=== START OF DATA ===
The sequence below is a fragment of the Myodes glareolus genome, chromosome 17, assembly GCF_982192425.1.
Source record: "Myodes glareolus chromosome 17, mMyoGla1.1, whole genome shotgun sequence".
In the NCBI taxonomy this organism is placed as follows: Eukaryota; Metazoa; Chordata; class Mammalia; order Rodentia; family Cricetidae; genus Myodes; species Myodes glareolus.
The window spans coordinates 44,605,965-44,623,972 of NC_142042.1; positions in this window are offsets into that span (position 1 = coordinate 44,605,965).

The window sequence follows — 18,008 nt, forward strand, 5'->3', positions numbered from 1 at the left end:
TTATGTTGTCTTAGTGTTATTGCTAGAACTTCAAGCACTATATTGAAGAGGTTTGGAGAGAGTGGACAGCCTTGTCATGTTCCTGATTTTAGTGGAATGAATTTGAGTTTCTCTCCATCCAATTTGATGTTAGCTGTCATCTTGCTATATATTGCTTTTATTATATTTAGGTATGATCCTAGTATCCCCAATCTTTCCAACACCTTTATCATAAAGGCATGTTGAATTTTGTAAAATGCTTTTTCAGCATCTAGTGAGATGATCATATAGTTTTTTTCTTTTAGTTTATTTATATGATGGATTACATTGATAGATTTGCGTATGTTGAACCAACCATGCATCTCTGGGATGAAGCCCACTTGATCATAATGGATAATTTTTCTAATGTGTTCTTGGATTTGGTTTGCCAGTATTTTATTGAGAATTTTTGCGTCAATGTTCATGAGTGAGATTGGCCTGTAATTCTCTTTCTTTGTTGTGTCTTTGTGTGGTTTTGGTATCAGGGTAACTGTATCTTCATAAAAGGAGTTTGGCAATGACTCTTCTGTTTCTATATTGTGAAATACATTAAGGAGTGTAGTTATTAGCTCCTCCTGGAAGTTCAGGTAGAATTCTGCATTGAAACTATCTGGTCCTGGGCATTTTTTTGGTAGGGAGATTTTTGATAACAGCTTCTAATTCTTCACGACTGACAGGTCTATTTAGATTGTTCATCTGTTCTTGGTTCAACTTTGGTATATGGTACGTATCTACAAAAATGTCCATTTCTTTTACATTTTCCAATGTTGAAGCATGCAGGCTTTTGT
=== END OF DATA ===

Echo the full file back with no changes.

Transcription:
The sequence below is a fragment of the Myodes glareolus genome, chromosome 17, assembly GCF_982192425.1.
Source record: "Myodes glareolus chromosome 17, mMyoGla1.1, whole genome shotgun sequence".
In the NCBI taxonomy this organism is placed as follows: Eukaryota; Metazoa; Chordata; class Mammalia; order Rodentia; family Cricetidae; genus Myodes; species Myodes glareolus.
The window spans coordinates 44,605,965-44,623,972 of NC_142042.1; positions in this window are offsets into that span (position 1 = coordinate 44,605,965).

The window sequence follows — 18,008 nt, forward strand, 5'->3', positions numbered from 1 at the left end:
TTATGTTGTCTTAGTGTTATTGCTAGAACTTCAAGCACTATATTGAAGAGGTTTGGAGAGAGTGGACAGCCTTGTCATGTTCCTGATTTTAGTGGAATGAATTTGAGTTTCTCTCCATCCAATTTGATGTTAGCTGTCATCTTGCTATATATTGCTTTTATTATATTTAGGTATGATCCTAGTATCCCCAATCTTTCCAACACCTTTATCATAAAGGCATGTTGAATTTTGTAAAATGCTTTTTCAGCATCTAGTGAGATGATCATATAGTTTTTTTCTTTTAGTTTATTTATATGATGGATTACATTGATAGATTTGCGTATGTTGAACCAACCATGCATCTCTGGGATGAAGCCCACTTGATCATAATGGATAATTTTTCTAATGTGTTCTTGGATTTGGTTTGCCAGTATTTTATTGAGAATTTTTGCGTCAATGTTCATGAGTGAGATTGGCCTGTAATTCTCTTTCTTTGTTGTGTCTTTGTGTGGTTTTGGTATCAGGGTAACTGTATCTTCATAAAAGGAGTTTGGCAATGACTCTTCTGTTTCTATATTGTGAAATACATTAAGGAGTGTAGTTATTAGCTCCTCCTGGAAGTTCAGGTAGAATTCTGCATTGAAACTATCTGGTCCTGGGCATTTTTTTGGTAGGGAGATTTTTGATAACAGCTTCTAATTCTTCACGACTGACAGGTCTATTTAGATTGTTCATCTGTTCTTGGTTCAACTTTGGTATATGGTACGTATCTACAAAAATGTCCATTTCTTTTACATTTTCCAATGTTGAAGCATGCAGGCTTTTGT